In this podcast, I interview Job Advisor CEO Justin Babbet and Director Tim Mullen to discuss recruiting in Australia’s tight labor market, the paramount importance of a strong company culture, and how retention is the new recruiting.
In case you want to skip around, here’s a little guide: keep reading…
Sometime on April 21 your career site, the one you worked so hard to get on Google’s first search page, may disappear down the rabbit hole, banished to page two, three, or worse.
Next Tuesday is when Google implements a new ranking system that rewards sites that are mobile-friendly by elevating them in its search results. The flip side of that is the bad news for any website that isn’t mobile-enabled — it will fall in the rankings.
Exactly how bad will it be? Until Google’s new ranking algorithm is switched on, we won’t know for sure, but the search engine experts are calling it “Mobilegeddon” and “Mobilepocalypse.” If that seems like so much hype, consider that last year, after Google rolled-out update 4.0 to its so-called Panda ranking component, eBay lost an estimated 80 percent of its top search results. One Wall Street analyst calculated the cost at 5 percentage points of growth to the company.
History may be about to repeat itself. Only this time, worse. TechCrunch checked the mobile preparedness of all the Fortune 500 websites find only a bare majority of the sites passed muster; 44 percent failed the test. And that was a generous finding. Research firm SumAll put the percentage of unfriendly Fortune 100 sites at 67 percent. keep reading…
We at SAP, recent winners of ERE awards for branding and technology, thrive on pushing the envelope, disrupting existing norms and perceived recruitment wisdoms. One of the hot topics in the recruitment industry today is whether an algorithm can replace a recruiter.
In seeking to answer this, we challenged the very traditional university recruiting model.
As far as the question we posed in the headline: WOW. That’s a controversial question!
Perhaps it’s a sensitive one for recruiters to read.
It’s an age-old question that has never truly been answered. Until today …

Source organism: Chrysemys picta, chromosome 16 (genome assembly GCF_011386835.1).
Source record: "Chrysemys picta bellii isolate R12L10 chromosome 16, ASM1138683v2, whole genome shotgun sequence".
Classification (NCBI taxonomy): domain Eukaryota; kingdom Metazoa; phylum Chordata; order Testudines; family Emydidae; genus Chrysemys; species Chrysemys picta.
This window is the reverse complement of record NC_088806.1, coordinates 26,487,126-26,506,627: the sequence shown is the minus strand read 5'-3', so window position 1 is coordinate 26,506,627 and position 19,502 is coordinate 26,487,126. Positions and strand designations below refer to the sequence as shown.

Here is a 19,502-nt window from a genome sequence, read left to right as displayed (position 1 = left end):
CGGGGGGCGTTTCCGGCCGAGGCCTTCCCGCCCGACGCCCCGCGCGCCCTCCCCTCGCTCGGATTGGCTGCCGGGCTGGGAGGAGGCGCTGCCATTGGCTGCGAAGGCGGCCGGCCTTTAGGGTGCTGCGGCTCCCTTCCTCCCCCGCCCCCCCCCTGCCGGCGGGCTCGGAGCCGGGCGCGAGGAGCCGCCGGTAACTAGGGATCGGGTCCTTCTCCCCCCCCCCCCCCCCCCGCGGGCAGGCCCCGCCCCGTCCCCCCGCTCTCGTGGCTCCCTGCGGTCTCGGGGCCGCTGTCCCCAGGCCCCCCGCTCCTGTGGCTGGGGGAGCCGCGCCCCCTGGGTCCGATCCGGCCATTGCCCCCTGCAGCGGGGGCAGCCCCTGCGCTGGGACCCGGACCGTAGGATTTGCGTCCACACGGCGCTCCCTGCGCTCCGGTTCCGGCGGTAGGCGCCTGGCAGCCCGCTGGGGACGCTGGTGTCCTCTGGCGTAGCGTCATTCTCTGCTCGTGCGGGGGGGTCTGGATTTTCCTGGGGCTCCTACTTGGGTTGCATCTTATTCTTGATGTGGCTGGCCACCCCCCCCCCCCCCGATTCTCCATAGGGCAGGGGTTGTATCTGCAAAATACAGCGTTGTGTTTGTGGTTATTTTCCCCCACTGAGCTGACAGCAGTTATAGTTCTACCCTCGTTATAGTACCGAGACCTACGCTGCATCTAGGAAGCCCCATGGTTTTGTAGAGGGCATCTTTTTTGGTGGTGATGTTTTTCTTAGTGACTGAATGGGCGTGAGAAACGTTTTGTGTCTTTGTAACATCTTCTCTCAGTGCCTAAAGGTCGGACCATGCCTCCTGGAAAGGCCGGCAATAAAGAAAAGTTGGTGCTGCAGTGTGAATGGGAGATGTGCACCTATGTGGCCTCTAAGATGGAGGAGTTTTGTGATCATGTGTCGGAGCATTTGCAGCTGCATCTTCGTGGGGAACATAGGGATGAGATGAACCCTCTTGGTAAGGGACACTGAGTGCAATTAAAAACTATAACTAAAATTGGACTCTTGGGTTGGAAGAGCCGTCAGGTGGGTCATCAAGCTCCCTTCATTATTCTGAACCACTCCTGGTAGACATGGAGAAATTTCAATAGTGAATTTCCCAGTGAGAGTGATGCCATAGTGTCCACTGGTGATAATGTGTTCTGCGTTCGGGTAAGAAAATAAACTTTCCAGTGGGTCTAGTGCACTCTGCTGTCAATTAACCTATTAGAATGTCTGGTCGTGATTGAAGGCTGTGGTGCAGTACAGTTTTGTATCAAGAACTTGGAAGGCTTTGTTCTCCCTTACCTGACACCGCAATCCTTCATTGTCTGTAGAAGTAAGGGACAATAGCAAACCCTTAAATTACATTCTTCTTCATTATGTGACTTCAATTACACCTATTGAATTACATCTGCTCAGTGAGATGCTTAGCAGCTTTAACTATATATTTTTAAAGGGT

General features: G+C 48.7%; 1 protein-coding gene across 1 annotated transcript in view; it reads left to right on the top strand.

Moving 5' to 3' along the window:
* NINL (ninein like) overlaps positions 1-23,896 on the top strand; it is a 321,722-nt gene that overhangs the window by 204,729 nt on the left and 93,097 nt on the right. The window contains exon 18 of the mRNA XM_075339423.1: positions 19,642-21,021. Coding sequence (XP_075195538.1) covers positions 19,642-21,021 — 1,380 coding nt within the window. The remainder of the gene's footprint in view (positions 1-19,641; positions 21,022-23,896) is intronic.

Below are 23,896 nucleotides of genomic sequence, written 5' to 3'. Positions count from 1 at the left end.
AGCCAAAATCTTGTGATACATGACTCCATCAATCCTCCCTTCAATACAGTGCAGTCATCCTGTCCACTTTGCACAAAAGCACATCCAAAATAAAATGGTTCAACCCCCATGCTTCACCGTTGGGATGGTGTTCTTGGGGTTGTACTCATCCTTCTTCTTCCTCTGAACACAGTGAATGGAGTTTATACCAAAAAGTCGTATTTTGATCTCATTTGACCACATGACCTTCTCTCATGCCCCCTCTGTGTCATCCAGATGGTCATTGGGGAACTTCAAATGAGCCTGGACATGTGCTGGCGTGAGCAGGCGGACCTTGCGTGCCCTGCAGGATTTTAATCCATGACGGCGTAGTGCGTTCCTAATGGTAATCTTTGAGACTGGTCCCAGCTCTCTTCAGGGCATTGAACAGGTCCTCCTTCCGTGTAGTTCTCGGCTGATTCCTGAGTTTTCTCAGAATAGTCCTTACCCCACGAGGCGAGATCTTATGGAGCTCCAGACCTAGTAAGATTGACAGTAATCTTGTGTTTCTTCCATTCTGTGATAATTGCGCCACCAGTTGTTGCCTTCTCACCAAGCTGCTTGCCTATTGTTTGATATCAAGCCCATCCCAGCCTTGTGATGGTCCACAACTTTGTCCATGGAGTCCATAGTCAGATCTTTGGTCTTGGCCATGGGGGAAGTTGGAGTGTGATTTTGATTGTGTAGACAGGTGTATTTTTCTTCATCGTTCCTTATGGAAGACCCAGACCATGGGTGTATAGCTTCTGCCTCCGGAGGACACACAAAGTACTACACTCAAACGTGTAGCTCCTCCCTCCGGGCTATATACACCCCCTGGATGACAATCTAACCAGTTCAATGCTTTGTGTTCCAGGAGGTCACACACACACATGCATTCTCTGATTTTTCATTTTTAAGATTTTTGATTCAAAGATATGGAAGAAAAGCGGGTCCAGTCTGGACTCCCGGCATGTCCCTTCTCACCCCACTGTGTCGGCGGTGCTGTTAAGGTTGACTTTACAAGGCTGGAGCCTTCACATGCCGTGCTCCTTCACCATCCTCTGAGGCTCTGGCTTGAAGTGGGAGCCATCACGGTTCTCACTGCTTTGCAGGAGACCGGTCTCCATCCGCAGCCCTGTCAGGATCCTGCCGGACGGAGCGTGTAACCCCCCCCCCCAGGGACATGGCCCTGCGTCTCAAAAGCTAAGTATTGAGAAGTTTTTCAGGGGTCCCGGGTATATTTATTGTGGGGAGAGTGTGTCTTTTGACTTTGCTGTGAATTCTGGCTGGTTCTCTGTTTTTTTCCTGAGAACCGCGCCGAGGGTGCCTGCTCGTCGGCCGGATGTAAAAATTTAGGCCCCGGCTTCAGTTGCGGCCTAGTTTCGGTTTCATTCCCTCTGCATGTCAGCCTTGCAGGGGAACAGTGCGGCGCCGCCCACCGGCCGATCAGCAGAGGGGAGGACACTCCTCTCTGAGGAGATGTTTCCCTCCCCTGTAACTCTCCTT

In a high-tech world, can a computer replace a recruiter? Or more precisely, can an algorithm replace a recruiter?
One of us — Matt — is going to talk about this more in San Diego this month on his panel, but let us say for now that the answer is yes. And we proved it in the field of university recruitment. keep reading…
Over the last 20 years I have mentored and developed a lot of people both formally and informally. At some point the same question comes up around how do I become the head of talent acquisition?
So with an article like this, I have to write a disclaimer up front:
It’s perfectly fine if you don’t want to climb the corporate ladder in a talent leadership role.
You are not less of an asset to a company if you are perfectly content being a specialized individual contributor.
Being an agency recruiter, consultant, or contractor can be just as rewarding (maybe even more so) versus running a recruitment department.
It’s OK to use a recruiting role as a stepping stone to something else in HR, the business, or a totally different line of work.
And finally, my journey is mine alone, so what you might read not everything might resonate with you, but I am hoping that if you just pull one helpful nugget out of this article, then that is the reward I was personally after.
Ok, now that we have that out of the way let’s get started. This might be one of those long articles, but heck, this is nearly 20 years of experience below. :)
I have not prioritized these into a stack ranked order of importance, but rather let’s call this a list of things that in my opinion have come up as foundational common themes over my career: keep reading…
presented by Travis Triggs
Recent research by Jibe indicates that 80 percent of job seekers expect to be able to do part of their job search easily on a smartphone. What’s more, 70 percent of job seekers would be willing to not just search, but to apply for a job from a smartphone.
Mobile recruiting, and implementing career sites accessible via smart phones and mobile devices, is growing in importance across all industries. But merely having a mobile site isn’t enough. You need to capture and analyze the usage data that will help you understand how your potential candidates are using your mobile tools and how you can engage them further.
This webinar takes a practical approach, looking at how Time Warner has deployed a mobile recruitment strategy, the tools that it has invested in, and how it measures success. We’ll look at data including the percentage of applicants who begin the application process on a mobile device, who’s looking, when they search and what the data means for future developments in mobile recruitment.
Join our free webinar on Wednesday, May 13 for practical insights into collecting and understanding usage data to measure the value of mobile recruiting techniques.
Our speaker, Travis Triggs, will discuss his experience with Time Warner’s mobile recruitment strategy and tools over the last three years. He’ll share how Time Warner has invested in mobile solutions and the kind of data that is reinforcing and shaping Time Warner’s mobile approach.
Who should attend?
Sourcers who are interested in the return on mobile recruitment investment and how metrics can help shape the strategy will get plenty of information and tips. Join us on Wednesday, May 13.
The webinar will fill up fast. Register for free to reserve your seat now.
Can’t attend? No problem! Register for the webinar, and you’ll receive a link to view the video recording the next day.